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Chitradurga

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This article is about the municipality in India. For its namesake district, see Chitradurga district.
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Chitradurga

city

Chitradurga
Location in Karnataka, India

Coordinates:
Country
State
Region
District
Government
Member of

14.23N 76.4ECoordinates:
76.4E
India
Karnataka
Bayaluseeme
Chitradurga
B.N.Chandrappa[1]

14.23N

Parliament
Area
Total
Elevation
Population (2001)
Total
Density
Languages
Official
Time zone
PIN
Telephone code
Vehicle registration

21.57 km2 (8.33 sq mi)


732 m (2,402 ft)
122,594
5,683.54/km2 (14,720.3/sq mi)
Kannada
IST (UTC+5:30)
577 50x
08194
KA-16

Chitradurga is a city and the headquarters of Chitradurga district which is located on the valley
of the Vedavati river in the southern part of the Indian state of Karnataka. It is located about
200 km from the state capital Bengaluru.

Contents

1 Etymology

2 History
o 2.1 Legend of Onake Obavva

3 Geography

4 Demographics

5 Administration

6 Renewable Energy

7 Historical Places
o 7.1 Chitradurga Fort
o 7.2 Chandravalli caves

8 Gallery

9 References

Etymology
Chitradurga gets its name from Chitrakaldurga (or Picturesque castle), an umbrella-shaped
lofty hill found here. Chitradurga was also known by the names Chitradurg, Chitrakaladurga,
Chittaldurg. Chittaldrug was the Official name used during the British rulr.[2]

History
Chitradurga features bold rock hills and picturesque valleys, huge towering boulders in numerous
shapes. It is known as the "stone fortress" (Kallina Kote). According to the epic Mahabharatha, a
man-eating Rakshasa named Hidimba and his sister Hidimbi lived on the hill. Hidimba was a
source of terror to everyone around while Hidimbi was a peace loving rakshasa . When the
Pandavas came with their mother Kunti in the course of their exile, Bhima had a duel with
Hidimba in which Hidimba was killed. Thereafter Bhima married Hidimbi and they had a son
named Ghatotkacha who had magical powers. Legend has it the boulders were part of the arsenal
used during that duel. In fact, the boulders on which major part of the city rests belong to the
oldest rock formation in the country.
Timmana Nayaka, a chieftain under the Vijayanagar Empire, rose to the rank of governor of
Chitradurga as a reward from the Vijayanagara ruler, for his excellence in military services,. This
was the beginning of the rule of the Nayakas of Chitradurga. His son Obana Nayaka is known by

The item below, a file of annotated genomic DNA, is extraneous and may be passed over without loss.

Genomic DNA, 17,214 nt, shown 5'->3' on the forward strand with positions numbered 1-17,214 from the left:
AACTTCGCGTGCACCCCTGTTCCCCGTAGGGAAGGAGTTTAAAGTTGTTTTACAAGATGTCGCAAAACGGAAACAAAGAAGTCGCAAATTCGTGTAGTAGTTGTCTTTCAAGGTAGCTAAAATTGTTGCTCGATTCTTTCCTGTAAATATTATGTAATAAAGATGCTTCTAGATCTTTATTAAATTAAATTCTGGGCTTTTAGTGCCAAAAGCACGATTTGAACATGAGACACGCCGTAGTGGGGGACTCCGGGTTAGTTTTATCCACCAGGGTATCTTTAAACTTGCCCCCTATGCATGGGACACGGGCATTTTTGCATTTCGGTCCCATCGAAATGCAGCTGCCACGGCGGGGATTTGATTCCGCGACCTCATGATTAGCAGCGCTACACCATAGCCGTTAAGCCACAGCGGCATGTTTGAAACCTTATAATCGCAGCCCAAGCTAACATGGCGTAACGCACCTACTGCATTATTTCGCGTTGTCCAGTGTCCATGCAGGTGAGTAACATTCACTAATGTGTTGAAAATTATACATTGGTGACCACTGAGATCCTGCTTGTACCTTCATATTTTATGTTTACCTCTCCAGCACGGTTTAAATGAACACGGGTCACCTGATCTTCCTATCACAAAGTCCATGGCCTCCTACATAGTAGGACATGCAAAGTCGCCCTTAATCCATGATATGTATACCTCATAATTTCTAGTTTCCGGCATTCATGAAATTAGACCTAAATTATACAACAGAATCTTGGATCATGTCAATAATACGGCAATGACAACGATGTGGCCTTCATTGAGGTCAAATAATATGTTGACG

the name Madakari Nayaka (1588 CE). Madakari Nayaka's son Kasturi Rangappa (1602)
succeeded him and consolidated the kingdom to rule peacefully. As he had no heirs to succeed
him, his adopted son, the apparent heir was enthroned but was killed in few months by the
Dalavayis.
Chikkanna Nayaka (1676), the brother of Madakari Nayaka II sat on the throne, and his brother
succeeded him with the title Madakari Nayaka III in 1686. The unwillingness of Dalawayis to
accept Madakari Nayaka III's rule gave an opportunity to one of their distant relatives,
Bharamappa Nayaka to ascend the throne in 1689. He is known as the greatest of the Nayaka
rulers. The subjects of Chitradurga did not experience a good reign of the successive rulers as
they ruled on the throne for very brief periods. The Hiri Madakari Nayaka IV (1721), Kasturi
Rangappa Nayaka II (1748), Madakari Nayaka V (1758) ruled this area but there is not much to
mention of their rule.[3]

Legend of Onake Obavva

An opening in the rocks of Chitradurga fort that was used by Hyder Ali to send his soldiers. This
attempt was defeated by Obavva.
During the reign of Madakari Nayaka, the town of Chitradurga was besieged by the troops of
Hyder Ali. A chance sighting of a woman entering the Chitradurga fort through an opening in the
rocks led to a clever plan by Hyder Ali to send his soldiers through the hole. The guard on duty
near that hole had gone home for lunch. The wife of that guard, Obavva was passing by the hole
to collect water, when she noticed soldiers emerging out of this opening. Obavva was not
perturbed. She was carrying with her an Onake (a long wooden club meant for pounding paddy
grains). She killed Hyder Ali's soldiers one by one as they attempted to enter the fort through the
opening and quietly moved the dead. Over a short period of time hundreds of soldiers entered